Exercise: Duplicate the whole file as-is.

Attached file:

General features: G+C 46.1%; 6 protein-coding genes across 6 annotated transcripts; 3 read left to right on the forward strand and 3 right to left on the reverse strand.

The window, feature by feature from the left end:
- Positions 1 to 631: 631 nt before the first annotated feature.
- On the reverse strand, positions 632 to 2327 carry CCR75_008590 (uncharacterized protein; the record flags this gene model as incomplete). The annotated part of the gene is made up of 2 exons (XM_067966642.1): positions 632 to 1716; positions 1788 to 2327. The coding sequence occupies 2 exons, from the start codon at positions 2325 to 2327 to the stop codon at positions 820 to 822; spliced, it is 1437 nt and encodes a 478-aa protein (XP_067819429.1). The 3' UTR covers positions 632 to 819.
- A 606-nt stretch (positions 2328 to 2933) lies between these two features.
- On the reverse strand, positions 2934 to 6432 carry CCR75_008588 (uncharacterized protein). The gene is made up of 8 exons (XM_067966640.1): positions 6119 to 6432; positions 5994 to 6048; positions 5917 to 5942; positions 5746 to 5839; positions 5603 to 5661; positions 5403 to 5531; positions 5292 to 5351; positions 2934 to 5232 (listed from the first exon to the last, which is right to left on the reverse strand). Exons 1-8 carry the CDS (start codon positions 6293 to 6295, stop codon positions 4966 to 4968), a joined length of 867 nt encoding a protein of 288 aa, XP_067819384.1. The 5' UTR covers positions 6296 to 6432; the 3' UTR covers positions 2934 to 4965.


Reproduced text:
General features: G+C 46.1%; 6 protein-coding genes across 6 annotated transcripts; 3 read left to right on the forward strand and 3 right to left on the reverse strand.

The window, feature by feature from the left end:
- Positions 1 to 631: 631 nt before the first annotated feature.
- On the reverse strand, positions 632 to 2327 carry CCR75_008590 (uncharacterized protein; the record flags this gene model as incomplete). The annotated part of the gene is made up of 2 exons (XM_067966642.1): positions 632 to 1716; positions 1788 to 2327. The coding sequence occupies 2 exons, from the start codon at positions 2325 to 2327 to the stop codon at positions 820 to 822; spliced, it is 1437 nt and encodes a 478-aa protein (XP_067819429.1). The 3' UTR covers positions 632 to 819.
- A 606-nt stretch (positions 2328 to 2933) lies between these two features.
- On the reverse strand, positions 2934 to 6432 carry CCR75_008588 (uncharacterized protein). The gene is made up of 8 exons (XM_067966640.1): positions 6119 to 6432; positions 5994 to 6048; positions 5917 to 5942; positions 5746 to 5839; positions 5603 to 5661; positions 5403 to 5531; positions 5292 to 5351; positions 2934 to 5232 (listed from the first exon to the last, which is right to left on the reverse strand). Exons 1-8 carry the CDS (start codon positions 6293 to 6295, stop codon positions 4966 to 4968), a joined length of 867 nt encoding a protein of 288 aa, XP_067819384.1. The 5' UTR covers positions 6296 to 6432; the 3' UTR covers positions 2934 to 4965.